Innogy is doubling down on its vision for growth in decentralised generation and new grid infrastructure as it prepares to “rigorously implement” its new strategy.
However its performance has been beset by a significant €480 million goodwill impairment related to its continued travails in the UK retail market, as well as Brexit-induced currency drags and lower than forecast renewables generation.
The German power company reported 5% growth in its total EBITDA for the first nine months of 2017, rising to €3.1 billion, with growth in its grids and infrastructure division proving to be the main driver.
Adjusted EBIT from that business unit climbed by nearly 20% to €1.424 billion in the nine months ended 30 September, with innogy able to achieve lower expenses for the operation and maintenance of its German grids.
In September innogy outlined its so-called ‘4Ps’ strategy, detailing how it would now focus on position, performance, portfolio and partnerships in a bid to take the lead in the energy transition by 2025.
Within that announcement chief executive Peter Terium insisted that the firm would not be backward about spinning off any business unit that stood little chance of securing a leadership position, which could go some way to explain its decision to merge npower with SSE’s UK supply arm and list it on the stock exchange.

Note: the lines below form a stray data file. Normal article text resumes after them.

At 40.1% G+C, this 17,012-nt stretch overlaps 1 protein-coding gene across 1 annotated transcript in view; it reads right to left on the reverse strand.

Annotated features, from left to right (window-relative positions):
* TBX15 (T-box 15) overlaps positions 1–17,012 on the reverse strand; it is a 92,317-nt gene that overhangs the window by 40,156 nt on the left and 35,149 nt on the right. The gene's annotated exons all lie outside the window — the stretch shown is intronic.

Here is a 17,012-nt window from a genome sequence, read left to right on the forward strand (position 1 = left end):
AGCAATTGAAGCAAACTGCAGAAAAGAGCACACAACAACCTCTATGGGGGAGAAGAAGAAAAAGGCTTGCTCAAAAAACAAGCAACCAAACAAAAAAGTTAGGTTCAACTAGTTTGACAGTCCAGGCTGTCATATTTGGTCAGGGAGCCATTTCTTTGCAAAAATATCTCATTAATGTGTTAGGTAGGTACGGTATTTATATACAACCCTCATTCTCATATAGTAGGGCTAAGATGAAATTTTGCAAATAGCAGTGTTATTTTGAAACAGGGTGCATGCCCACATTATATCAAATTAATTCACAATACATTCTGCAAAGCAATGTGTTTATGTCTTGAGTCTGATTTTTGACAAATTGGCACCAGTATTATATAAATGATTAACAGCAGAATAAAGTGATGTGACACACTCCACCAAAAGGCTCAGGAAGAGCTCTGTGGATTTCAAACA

Today innogy stated that it would retain a minority share of 34.4% of the combined business, but also revealed a significant €480 million goodwill impairment – to be charged in Q3 2017 – which it said reflected a “deterioration in commercial assumptions” and possible further regulatory concerns.
Its UK businesses in general have also been hampered by “negative foreign exchange trends” throughout the course of 2017, with the GBP continuing to trade negatively against the Euro as Brexit discussions continue.
Innogy’s troubles within the UK supply market are well documented and have shown little sign of abating. Today’s results show a decline in UK retail earnings with the company bemoaning a “very tough competitive landscape” and “high pressure on margins”, with much of the ‘Big Six’ also experiencing difficult operating circumstances.
The same cannot be said however for innogy’s grid division which it is continuing to “modernise and expand”. Capital expenditure in its grids and infrastructure unit has risen 12% year-on-year with innogy shifting its focus to increased decentralised generation connections and network expansion “in relation to the energy transition”.
Bernhard Günther, chief financial officer at innogy, said the group was “pulling out all the stops” to reach the “ambitious goals” it had set.
“The past nine months show that our earnings position has continued to show robust development. And we are making good progress, also in the UK. Despite the difficult situation on the UK market, npower is a strong part of the planned combined retail company with SSE,” he added.